Blu-ray Review: The Lighthouse (2019)

STUDIO: Lionsgate | DIRECTOR: Robert Eggers | CAST: Willem Dafoe, Robert Pattinson, Valeriia Karaman
RELEASE DATE: Jan. 7, 2020 | PRICE: DVD $12.99, Blu-ray $17.99
BONUSES: commentary, featurette, deleted scenes
SPECS: R | 110 min. | Horror fantasy | 1.19:1 | DTS-HD Master Audio 5.1

RATINGS (out of 5 dishes): Movie  | Audio  | Video  | Overall 

The latest effort from Robert Eggers (The Witch) is a saga set in a decrepit New England lighthouse in the late 19th century. It’s there where veteran lighthouse keeper and salty sea dog Thomas Wake (Willem Dafoe, The Florida Project) shares the space with Ephraim Winslow (Robert Pattinson, Damsel), a novice “wickee” on his first assignment.

The tight innards of the structure, incessant boozing of the two men and the eerie solitude of the location tighten the tension between the monitors as they await the end of their month-long assignment.

The Lighthouse is virtually plotless but far from incident-free. Lots happens, including Winslow’s unnerving altercation with a seagull, the appearance of a mermaid (debuting model Valeriia Karaman) and a booze-fueled psychological and physical tango between the two men that tests their loneliness, manliness, emotional well-being and even their sexuality.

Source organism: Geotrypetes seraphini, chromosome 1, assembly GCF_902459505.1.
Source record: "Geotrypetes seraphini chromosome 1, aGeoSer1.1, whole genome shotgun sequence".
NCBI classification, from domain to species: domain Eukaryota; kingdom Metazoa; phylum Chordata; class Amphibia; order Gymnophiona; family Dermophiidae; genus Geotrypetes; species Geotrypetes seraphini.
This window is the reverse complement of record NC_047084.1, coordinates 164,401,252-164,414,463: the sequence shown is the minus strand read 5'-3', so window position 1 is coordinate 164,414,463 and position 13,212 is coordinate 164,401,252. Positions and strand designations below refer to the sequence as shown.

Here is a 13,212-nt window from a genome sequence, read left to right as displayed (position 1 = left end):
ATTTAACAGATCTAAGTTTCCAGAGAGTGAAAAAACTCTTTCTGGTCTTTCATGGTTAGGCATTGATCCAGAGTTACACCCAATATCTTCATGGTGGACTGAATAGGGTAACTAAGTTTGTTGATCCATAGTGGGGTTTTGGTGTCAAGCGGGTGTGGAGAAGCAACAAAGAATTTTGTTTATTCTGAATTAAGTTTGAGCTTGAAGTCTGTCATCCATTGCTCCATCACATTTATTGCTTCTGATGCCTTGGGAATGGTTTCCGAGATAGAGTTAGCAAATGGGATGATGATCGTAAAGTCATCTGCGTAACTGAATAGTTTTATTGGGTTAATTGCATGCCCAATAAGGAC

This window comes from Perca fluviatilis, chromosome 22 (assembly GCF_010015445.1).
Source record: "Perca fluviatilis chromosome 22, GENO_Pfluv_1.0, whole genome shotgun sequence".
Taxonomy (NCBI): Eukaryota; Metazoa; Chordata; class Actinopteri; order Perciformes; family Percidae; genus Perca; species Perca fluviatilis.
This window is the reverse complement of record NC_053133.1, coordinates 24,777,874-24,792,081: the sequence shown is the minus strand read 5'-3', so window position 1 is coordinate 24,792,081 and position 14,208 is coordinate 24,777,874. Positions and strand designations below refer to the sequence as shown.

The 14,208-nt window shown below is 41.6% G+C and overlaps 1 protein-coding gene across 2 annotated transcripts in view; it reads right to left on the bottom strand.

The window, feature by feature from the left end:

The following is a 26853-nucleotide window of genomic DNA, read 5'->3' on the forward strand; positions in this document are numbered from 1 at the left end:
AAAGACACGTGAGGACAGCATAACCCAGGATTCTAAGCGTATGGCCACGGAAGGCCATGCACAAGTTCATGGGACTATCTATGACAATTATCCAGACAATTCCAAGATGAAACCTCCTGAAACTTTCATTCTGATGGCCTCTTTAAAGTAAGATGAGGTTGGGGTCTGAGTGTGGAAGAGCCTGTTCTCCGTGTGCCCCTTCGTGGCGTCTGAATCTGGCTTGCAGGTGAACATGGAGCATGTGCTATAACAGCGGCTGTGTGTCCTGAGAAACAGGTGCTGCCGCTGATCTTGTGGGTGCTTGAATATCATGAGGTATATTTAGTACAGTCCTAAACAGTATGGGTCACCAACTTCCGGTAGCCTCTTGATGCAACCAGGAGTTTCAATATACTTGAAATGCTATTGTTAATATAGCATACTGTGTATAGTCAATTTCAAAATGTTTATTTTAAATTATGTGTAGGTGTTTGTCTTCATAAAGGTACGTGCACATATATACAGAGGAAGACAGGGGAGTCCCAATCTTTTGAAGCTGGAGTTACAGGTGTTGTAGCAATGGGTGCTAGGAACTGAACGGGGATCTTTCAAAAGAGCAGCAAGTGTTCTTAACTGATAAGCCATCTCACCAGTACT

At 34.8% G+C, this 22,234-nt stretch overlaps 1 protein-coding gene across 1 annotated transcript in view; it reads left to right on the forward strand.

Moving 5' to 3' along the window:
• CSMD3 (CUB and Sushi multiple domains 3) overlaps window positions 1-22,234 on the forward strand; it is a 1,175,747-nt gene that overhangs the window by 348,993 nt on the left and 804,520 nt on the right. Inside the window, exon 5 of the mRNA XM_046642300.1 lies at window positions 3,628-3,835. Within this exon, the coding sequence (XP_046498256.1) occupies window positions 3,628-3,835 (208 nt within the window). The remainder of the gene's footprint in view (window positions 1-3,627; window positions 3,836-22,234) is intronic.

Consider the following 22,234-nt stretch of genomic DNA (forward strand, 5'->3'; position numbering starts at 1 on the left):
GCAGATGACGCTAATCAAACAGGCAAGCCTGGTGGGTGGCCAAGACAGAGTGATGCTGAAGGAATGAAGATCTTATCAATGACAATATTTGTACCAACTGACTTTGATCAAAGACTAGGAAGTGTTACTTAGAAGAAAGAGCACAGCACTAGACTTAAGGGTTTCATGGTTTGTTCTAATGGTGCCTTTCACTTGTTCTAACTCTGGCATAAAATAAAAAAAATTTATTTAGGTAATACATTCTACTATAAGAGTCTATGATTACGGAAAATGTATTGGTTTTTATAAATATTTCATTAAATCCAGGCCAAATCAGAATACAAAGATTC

Like The Witch, Eggers shoots the film in glorious black black-and-white and presents it in the silent film-like ratio of 1.19:1, which makes the picture seem at times like a bleak photo essay shot in a different era. And like his acclaimed first film, Eggers relies on authentic period vocabulary and natural sounds (it’ll take you awhile to get the seagull out of your system) to bring even more authenticity to the proceedings.

Essentially a two-hander, The Lighthouse depends on the performances of its principals to succeed in its difficult roles, and an Oscar nod-worthy Dafoe and Pattinson turn in masterful work. They get the difficult period dialogue perfect and score in the raw physical moments, which includes lots of sneering, sweating and nonchalant wind-breaking.

Is this a horror movie? In the broadest sense, yes, but not like one that horror fans have ever seen before…

Terrific reviews (despite mixed audience response), a surprisingly wide theatrical release of ultimately 700 theaters and Eggers’ name-recognition from The Witch helped The Lighthouse bring in $11 million at the box office. Expect this one to be a beacon to adventurous film fans.

Buy or Rent The Lighthouse (2019)

About Irv

Irv Slifkin has been reviewing movies since before he got kicked off of his high school radio station for panning The Towering Inferno in 1974. He has written the books VideoHound’s Groovy Movies: Far-Out Films of the Psychedelic Era and Filmadelphia: A Celebration of a City’s Movies, and has contributed film reportage and reviews to such outlets as Entertainment Weekly, The Hollywood Reporter, Video Business magazine and National Public Radio.